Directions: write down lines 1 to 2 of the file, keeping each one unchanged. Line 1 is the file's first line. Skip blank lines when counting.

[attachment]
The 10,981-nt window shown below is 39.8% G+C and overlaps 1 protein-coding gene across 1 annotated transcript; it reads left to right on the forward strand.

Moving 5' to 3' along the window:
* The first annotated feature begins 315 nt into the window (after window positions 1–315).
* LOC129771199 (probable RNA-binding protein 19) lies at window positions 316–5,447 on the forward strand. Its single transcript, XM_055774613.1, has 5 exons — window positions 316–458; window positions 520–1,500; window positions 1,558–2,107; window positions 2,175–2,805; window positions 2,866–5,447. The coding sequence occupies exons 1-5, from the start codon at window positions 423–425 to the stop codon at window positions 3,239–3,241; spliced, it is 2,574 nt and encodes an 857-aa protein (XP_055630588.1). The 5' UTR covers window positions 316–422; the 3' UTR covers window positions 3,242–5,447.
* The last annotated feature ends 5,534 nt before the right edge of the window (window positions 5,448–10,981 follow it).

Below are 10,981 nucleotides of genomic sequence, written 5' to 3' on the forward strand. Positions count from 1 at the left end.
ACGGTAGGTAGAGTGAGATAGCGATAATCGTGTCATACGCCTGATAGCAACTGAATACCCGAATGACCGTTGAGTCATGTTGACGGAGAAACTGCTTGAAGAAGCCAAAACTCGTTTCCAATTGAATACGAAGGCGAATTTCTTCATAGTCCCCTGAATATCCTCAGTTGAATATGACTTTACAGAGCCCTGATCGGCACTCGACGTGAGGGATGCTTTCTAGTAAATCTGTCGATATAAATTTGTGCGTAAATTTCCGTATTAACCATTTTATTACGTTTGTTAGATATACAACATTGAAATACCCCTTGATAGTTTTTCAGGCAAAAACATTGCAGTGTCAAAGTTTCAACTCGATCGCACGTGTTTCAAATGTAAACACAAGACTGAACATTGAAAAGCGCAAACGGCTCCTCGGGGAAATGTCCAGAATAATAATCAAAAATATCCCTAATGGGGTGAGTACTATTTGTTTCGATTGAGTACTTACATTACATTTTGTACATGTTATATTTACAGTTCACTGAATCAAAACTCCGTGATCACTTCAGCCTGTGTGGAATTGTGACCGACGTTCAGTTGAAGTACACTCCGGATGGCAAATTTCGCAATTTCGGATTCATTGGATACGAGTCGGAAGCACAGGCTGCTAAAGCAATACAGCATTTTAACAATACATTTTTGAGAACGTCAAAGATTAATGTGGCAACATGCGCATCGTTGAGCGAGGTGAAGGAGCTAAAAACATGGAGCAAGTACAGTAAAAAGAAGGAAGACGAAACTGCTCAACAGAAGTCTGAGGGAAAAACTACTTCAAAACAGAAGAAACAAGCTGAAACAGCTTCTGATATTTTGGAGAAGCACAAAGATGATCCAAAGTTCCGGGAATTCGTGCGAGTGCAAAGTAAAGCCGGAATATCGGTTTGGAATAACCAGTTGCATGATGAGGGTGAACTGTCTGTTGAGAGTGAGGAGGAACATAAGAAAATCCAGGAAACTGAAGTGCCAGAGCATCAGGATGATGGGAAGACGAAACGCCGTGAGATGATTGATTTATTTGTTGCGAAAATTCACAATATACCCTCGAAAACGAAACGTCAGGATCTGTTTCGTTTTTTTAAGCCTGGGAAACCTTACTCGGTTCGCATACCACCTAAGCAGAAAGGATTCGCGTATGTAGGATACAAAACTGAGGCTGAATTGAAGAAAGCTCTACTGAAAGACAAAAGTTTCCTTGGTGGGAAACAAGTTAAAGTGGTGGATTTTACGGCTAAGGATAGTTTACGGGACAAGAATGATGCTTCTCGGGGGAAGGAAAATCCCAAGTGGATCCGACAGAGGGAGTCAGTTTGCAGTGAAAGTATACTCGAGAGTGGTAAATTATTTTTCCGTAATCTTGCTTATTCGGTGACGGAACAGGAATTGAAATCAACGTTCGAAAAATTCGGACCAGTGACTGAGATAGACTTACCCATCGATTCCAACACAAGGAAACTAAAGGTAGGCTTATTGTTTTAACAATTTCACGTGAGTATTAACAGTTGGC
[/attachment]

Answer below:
The 10,981-nt window shown below is 39.8% G+C and overlaps 1 protein-coding gene across 1 annotated transcript; it reads left to right on the forward strand.

Moving 5' to 3' along the window: